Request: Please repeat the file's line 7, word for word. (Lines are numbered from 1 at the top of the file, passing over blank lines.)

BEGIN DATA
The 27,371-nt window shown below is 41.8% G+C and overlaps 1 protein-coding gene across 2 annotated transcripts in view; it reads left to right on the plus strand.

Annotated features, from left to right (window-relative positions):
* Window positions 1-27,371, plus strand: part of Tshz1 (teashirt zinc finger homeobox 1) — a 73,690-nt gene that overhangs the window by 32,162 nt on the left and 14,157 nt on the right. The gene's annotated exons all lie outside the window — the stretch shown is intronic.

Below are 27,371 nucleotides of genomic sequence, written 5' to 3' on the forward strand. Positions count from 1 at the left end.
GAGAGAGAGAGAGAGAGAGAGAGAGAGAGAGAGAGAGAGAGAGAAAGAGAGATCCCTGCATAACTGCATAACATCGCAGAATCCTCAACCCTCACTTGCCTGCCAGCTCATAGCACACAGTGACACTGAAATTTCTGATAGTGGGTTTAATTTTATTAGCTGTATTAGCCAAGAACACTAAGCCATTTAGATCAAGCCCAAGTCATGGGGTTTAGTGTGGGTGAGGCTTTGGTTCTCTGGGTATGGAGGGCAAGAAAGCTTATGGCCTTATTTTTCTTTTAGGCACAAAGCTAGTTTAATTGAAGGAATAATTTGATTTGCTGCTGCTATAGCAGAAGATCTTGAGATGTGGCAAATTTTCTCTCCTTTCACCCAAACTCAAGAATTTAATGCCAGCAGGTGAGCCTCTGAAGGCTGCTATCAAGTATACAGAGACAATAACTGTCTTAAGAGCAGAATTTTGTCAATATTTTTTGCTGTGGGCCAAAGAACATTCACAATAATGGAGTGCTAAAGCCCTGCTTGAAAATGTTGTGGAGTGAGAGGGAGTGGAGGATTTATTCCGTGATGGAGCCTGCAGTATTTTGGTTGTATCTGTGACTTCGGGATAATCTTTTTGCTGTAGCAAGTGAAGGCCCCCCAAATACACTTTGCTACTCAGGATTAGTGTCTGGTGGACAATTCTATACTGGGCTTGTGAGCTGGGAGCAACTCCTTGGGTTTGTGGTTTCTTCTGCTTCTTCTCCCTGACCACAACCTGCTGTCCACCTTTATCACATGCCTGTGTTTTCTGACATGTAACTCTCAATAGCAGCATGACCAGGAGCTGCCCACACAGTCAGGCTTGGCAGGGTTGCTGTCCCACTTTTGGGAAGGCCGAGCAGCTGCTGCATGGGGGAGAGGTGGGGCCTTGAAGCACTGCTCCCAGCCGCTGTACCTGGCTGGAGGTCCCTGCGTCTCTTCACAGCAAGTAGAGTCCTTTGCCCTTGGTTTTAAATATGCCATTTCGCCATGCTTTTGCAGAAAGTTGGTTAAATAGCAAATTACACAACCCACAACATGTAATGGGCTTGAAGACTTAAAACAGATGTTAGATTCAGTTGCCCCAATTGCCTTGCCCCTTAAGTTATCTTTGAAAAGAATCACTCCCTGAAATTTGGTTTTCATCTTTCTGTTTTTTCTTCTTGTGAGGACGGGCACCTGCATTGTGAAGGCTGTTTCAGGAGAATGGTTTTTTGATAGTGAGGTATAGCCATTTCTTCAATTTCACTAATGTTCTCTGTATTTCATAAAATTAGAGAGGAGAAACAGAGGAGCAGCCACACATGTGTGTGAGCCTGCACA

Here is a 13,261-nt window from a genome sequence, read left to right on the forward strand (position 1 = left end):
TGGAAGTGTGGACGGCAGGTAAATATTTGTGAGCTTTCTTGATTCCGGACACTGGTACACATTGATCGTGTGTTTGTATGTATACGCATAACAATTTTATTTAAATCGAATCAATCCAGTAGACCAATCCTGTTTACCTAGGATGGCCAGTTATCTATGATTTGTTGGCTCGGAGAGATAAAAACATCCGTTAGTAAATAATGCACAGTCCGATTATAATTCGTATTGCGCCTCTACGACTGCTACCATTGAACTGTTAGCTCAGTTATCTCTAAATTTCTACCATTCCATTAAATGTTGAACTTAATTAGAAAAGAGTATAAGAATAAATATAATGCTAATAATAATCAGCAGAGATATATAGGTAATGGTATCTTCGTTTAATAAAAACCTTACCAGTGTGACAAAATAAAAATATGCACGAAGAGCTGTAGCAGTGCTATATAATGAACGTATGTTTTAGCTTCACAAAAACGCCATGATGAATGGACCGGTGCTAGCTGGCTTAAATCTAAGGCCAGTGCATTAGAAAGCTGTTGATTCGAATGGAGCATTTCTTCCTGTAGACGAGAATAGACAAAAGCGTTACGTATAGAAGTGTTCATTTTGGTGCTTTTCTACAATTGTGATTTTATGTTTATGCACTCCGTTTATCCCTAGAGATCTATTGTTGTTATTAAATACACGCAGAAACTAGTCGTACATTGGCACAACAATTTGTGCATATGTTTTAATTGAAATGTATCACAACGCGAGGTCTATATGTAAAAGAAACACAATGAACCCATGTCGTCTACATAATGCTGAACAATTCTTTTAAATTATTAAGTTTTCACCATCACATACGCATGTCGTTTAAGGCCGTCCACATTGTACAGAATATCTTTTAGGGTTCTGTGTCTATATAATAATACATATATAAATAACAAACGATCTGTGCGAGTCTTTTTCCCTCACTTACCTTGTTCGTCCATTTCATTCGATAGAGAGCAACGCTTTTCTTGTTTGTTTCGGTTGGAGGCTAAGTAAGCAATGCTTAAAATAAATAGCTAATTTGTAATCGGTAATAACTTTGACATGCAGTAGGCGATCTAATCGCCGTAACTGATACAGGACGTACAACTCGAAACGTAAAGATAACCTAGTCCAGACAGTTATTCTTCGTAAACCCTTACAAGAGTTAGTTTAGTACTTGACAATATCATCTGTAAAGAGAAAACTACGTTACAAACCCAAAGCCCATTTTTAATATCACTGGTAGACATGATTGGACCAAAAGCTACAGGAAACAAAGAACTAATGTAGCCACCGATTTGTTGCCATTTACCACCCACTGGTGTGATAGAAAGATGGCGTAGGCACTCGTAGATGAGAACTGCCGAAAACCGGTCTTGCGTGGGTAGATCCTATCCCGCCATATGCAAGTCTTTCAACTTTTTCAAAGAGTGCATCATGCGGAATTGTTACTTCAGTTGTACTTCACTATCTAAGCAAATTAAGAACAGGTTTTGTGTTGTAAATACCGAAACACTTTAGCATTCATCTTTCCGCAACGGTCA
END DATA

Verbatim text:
TGGAAGTGTGGACGGCAGGTAAATATTTGTGAGCTTTCTTGATTCCGGACACTGGTACACATTGATCGTGTGTTTGTATGTATACGCATAACAATTTTATTTAAATCGAATCAATCCAGTAGACCAATCCTGTTTACCTAGGATGGCCAGTTATCTATGATTTGTTGGCTCGGAGAGATAAAAACATCCGTTAGTAAATAATGCACAGTCCGATTATAATTCGTATTGCGCCTCTACGACTGCTACCATTGAACTGTTAGCTCAGTTATCTCTAAATTTCTACCATTCCATTAAATGTTGAACTTAATTAGAAAAGAGTATAAGAATAAATATAATGCTAATAATAATCAGCAGAGATATATAGGTAATGGTATCTTCGTTTAATAAAAACCTTACCAGTGTGACAAAATAAAAATATGCACGAAGAGCTGTAGCAGTGCTATATAATGAACGTATGTTTTAGCTTCACAAAAACGCCATGATGAATGGACCGGTGCTAGCTGGCTTAAATCTAAGGCCAGTGCATTAGAAAGCTGTTGATTCGAATGGAGCATTTCTTCCTGTAGACGAGAATAGACAAAAGCGTTACGTATAGAAGTGTTCATTTTGGTGCTTTTCTACAATTGTGATTTTATGTTTATGCACTCCGTTTATCCCTAGAGATCTATTGTTGTTATTAAATACACGCAGAAACTAGTCGTACATTGGCACAACAATTTGTGCATATGTTTTAATTGAAATGTATCACAACGCGAGGTCTATATGTAAAAGAAACACAATGAACCCATGTCGTCTACATAATGCTGAACAATTCTTTTAAATTATTAAGTTTTCACCATCACATACGCATGTCGTTTAAGGCCGTCCACATTGTACAGAATATCTTTTAGGGTTCTGTGTCTATATAATAATACATATATAAATAACAAACGATCTGTGCGAGTCTTTTTCCCTCACTTACCTTGTTCGTCCATTTCATTCGATAGAGAGCAACGCTTTTCTTGTTTGTTTCGGTTGGAGGCTAAGTAAGCAATGCTTAAAATAAATAGCTAATTTGTAATCGGTAATAACTTTGACATGCAGTAGGCGATCTAATCGCCGTAACTGATACAGGACGTACAACTCGAAACGTAAAGATAACCTAGTCCAGACAGTTATTCTTCGTAAACCCTTACAAGAGTTAGTTTAGTACTTGACAATATCATCTGTAAAGAGAAAACTACGTTACAAACCCAAAGCCCATTTTTAATATCACTGGTAGACATGATTGGACCAAAAGCTACAGGAAACAAAGAACTAATGTAGCCACCGATTTGTTGCCATTTACCACCCACTGGTGTGATAGAAAGATGGCGTAGGCACTCGTAGATGAGAACTGCCGAAAACCGGTCTTGCGTGGGTAGATCCTATCCCGCCATATGCAAGTCTTTCAACTTTTTCAAAGAGTGCATCATGCGGAATTGTTACTTCAGTTGTACTTCACTATCTAAGCAAATTAAGAACAGGTTTTGTGTTGTAAATACCGAAACACTTTAGCATTCATCTTTCCGCAACGGTCA